There's a Vegan Power 50k? Oh yes there is, new this year! There's also a bit of a grass roots movement to increase trail and ultrarunning in the Berkshires. If you don't know where the Berkshires are, this is in Western Massachusetts, near Albany NY, not Boston, where the Appalachian Trail passes through Massachusetts. It's a hilly, rocky, rooty area with some of the best hiking in the state. The Vegan Power 50K is run by BURCS, the Berkshire Ultrarunning Community for Service. BURCS is new on the trail ultrarunning scene, but is already making an impact with several fantastic must-do races. Also, importantly, BURCS isn't about making money. BURCS is about promoting social and environmental activism.
You might be wondering what, about this race, is Vegan Powered. First of all, the race is sponsored by the Red Robin Song Guest House and Beaver Sanctuary. Proceeds go to benefit Farm Sanctuary. Also, aid station treats? All Vegan. And look what's in the Swag Bag!
|I'm going to be so smug with this bag at Whole Foods.|
The course consists of a 5 mile loop in the Pittsfield State Forest, run six times. The course had been billed as containing 7,200 feet of elevation, at 1200 per 5 mile loop. That's roughly downhill-ski-resort type elevation. I love courses like this, and I was really excited to think I'd be doing summit repeats all day. Alas, that was a bit of a miscalculation because the course actually contained somewhat less than 2,000. It was probably just as well because I'm not in very good shape right now. Excuses, excuses.... but yeah, mine include a trip to the hospital and an oral surgery. Legit?
The beginning of the course is a long slow climb near the foot of Pine Mountain, then loops around through the forest for another four miles. The course is rooty but not rocky, there's only a short, 50 foot section of exposed sun, and somehow, despite the swamp icons on the map.... no bugs at all! There's one aid station about halfway through the course, and one at the start finish.
The terrain wasn't all that hard; in fact, the hardest part was not stepping on these guys. Squishing an eft at a Vegan event would be just wrong.
|Let's keep it cruelty free, folks!|
There's no getting lost on the course - this was, hands down, the best marked course I've ever run. See here, like this!
|YOU SHALL NOT PASS!|
The course was lovely, and everything was so well organized! But it was a rough race for me, honestly. Whenever I set my alarm for 3:45 in the morning, I think to myself that running is bad crack. Then came a terrifying two hour drive to Pittsfield with sleeping truckers on the Mass Pike. Lap 1 was great, but my feet cramped up in Lap2. My stomach began bothering me early in Lap 3. I'd simply had too much to eat and drink as I passed through the start finish and I felt terrible. I had to dial back and adjust (eat less), which was hard because the aid station fare was pretty good. On Lap 4, I was feeling better, running, chatting happily with my friend George, when, all of a sudden my hand was stuck under this root.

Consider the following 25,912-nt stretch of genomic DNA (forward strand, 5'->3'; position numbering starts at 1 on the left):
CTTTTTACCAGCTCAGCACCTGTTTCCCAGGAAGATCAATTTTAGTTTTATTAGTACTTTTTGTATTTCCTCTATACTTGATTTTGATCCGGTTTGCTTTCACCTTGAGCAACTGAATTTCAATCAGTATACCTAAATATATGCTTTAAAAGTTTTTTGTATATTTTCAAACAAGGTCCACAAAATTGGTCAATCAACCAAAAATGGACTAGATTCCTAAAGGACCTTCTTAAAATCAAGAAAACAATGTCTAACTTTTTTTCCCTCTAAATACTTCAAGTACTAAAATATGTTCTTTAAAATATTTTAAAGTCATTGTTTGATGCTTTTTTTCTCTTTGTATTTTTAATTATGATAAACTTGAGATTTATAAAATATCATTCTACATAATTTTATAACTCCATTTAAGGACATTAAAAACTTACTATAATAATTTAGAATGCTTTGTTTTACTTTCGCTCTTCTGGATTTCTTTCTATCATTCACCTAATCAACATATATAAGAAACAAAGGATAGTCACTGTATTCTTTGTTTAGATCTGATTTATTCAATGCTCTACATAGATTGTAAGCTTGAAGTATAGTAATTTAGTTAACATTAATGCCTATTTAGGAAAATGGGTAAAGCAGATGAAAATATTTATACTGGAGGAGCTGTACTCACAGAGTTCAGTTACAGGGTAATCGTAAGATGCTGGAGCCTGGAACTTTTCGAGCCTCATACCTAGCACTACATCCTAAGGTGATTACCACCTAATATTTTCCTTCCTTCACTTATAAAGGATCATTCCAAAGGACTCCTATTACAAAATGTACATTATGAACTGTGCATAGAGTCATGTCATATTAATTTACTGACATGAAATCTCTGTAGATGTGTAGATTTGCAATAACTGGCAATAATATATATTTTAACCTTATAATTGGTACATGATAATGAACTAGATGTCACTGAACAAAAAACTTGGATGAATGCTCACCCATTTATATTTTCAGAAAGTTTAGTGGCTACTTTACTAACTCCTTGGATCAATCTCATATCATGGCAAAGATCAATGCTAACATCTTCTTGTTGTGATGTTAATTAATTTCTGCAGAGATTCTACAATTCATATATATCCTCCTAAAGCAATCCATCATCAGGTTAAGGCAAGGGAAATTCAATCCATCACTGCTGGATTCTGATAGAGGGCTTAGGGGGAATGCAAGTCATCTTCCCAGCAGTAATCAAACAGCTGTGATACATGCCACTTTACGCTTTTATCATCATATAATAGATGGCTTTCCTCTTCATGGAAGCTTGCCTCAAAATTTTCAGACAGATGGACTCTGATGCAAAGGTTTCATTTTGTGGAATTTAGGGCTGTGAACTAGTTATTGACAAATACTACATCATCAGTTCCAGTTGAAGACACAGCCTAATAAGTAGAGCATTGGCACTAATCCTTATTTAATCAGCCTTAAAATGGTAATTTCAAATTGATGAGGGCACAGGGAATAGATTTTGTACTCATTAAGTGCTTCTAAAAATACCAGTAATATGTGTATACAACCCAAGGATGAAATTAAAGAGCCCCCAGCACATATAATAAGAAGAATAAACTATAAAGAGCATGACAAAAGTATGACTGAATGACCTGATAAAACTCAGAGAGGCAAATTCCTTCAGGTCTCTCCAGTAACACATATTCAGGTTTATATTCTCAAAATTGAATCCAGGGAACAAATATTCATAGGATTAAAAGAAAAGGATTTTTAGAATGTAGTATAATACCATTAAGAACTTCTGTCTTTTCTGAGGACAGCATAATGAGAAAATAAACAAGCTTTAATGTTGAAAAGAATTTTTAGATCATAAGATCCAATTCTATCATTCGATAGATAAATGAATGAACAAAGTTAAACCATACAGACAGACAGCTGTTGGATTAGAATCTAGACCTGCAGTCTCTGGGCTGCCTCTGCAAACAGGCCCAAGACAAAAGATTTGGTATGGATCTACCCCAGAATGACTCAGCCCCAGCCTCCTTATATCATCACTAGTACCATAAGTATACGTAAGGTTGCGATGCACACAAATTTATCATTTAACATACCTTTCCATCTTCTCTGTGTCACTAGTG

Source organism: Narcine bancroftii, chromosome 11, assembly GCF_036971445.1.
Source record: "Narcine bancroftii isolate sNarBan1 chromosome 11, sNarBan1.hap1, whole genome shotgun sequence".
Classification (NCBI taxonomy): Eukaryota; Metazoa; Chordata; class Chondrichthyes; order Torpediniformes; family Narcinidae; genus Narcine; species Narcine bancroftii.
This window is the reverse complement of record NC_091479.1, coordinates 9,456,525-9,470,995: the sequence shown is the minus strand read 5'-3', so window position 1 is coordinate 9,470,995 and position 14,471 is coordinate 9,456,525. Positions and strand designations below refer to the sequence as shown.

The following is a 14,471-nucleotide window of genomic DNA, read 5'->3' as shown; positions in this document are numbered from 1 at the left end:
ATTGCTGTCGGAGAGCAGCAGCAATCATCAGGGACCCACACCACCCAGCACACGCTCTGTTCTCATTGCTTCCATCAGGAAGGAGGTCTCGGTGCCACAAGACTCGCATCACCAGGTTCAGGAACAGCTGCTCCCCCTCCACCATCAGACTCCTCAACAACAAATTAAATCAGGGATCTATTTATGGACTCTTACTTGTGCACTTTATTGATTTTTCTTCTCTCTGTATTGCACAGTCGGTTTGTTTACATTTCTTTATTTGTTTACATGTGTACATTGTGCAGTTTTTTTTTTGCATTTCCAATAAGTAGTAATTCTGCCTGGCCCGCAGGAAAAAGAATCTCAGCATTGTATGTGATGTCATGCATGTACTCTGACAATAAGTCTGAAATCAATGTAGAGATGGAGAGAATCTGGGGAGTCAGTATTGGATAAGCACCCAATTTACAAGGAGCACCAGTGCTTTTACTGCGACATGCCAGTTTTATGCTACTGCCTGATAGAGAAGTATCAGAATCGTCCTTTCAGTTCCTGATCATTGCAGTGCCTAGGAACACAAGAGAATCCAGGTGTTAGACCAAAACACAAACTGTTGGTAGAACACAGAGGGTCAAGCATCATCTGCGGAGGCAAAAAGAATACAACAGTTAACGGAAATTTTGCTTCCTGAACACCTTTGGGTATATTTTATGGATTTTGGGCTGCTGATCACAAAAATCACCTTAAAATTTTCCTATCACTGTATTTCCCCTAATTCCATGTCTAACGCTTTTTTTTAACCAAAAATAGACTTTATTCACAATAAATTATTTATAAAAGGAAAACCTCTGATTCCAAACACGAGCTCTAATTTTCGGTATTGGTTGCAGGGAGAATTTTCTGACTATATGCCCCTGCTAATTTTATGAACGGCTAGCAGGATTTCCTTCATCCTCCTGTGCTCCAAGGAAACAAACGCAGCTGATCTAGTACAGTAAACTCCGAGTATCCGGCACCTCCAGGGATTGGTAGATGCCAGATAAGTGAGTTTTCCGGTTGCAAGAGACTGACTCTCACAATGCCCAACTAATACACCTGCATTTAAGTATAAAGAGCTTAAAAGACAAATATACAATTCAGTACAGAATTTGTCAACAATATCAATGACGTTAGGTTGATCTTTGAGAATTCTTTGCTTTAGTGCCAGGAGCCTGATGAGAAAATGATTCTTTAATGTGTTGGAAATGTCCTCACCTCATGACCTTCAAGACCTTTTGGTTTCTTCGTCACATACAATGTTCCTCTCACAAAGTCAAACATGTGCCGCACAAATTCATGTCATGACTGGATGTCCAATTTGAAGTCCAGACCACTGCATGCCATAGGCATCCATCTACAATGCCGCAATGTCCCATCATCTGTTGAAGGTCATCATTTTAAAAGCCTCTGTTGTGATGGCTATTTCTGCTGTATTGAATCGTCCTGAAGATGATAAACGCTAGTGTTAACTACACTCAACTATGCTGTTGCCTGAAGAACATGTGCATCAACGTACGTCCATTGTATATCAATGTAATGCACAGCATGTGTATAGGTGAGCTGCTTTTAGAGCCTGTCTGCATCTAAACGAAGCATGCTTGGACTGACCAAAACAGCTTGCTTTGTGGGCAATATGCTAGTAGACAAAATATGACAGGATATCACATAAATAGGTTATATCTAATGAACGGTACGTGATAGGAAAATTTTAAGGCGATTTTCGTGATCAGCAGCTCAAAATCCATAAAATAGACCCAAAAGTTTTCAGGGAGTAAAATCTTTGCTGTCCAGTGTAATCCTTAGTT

|It's in the middle of the frame.|
Which meant I had fallen, fast and hard, and was on my stomach. I tried to pull my hand back out, and it didn't budge. I felt sick thinking I must have impaled my hand somehow. But no, a firmer tug and my hand came free.
I don't know if it was the idea that I might have seriously injured my hand, or being so suddenly prostrate, but when I got up I was dizzy and browning out. Fortunately, we were 10 feet from this convenient little log bench. George took me over to it and sat with me until I felt better.
George and I parted ways at the end of Lap 4, which was Lap 5 for him, and I ran Laps 5 and 6 all by myself. I was slower than I had hoped, but laps 4 and 5 were incredibly fun. I felt like a little wood nymph dancing through the forest. And isn't that the truth about ultrarunning that you can never really describe to people?
And yay! I finished! I'm not all that proud of my time. It was 7:36 and I probably should have broken 7 hours easily on this course. I do suspect it may have been a bit long. There were some sections with a lot of switchbacks where my GPS said I was standing still. And with a time like that, you'd think I'd be DFL. No, not by a long shot. No complaints, though - it was 5ish miles of great trails.
I should have taken a better picture, but the Vegan Power 50k team had THE BEST after-race meal ever. Of course they still had veggy food left for someone in the back of the pack? Maybe this is another truth of ultrarunning. So many of us are herbivores, and I think most race directors underestimate that. I normally finish in the middle, and the veg stuff is usually gone. There were peanut noodles and tofu, lots of baked goods, and this yummy salad! Drool!
Major kudos and thanks to the Vegan Power team! This was a great race, and I'd definitely do it again.
And thanks to Ella and George for keeping me company on the trail.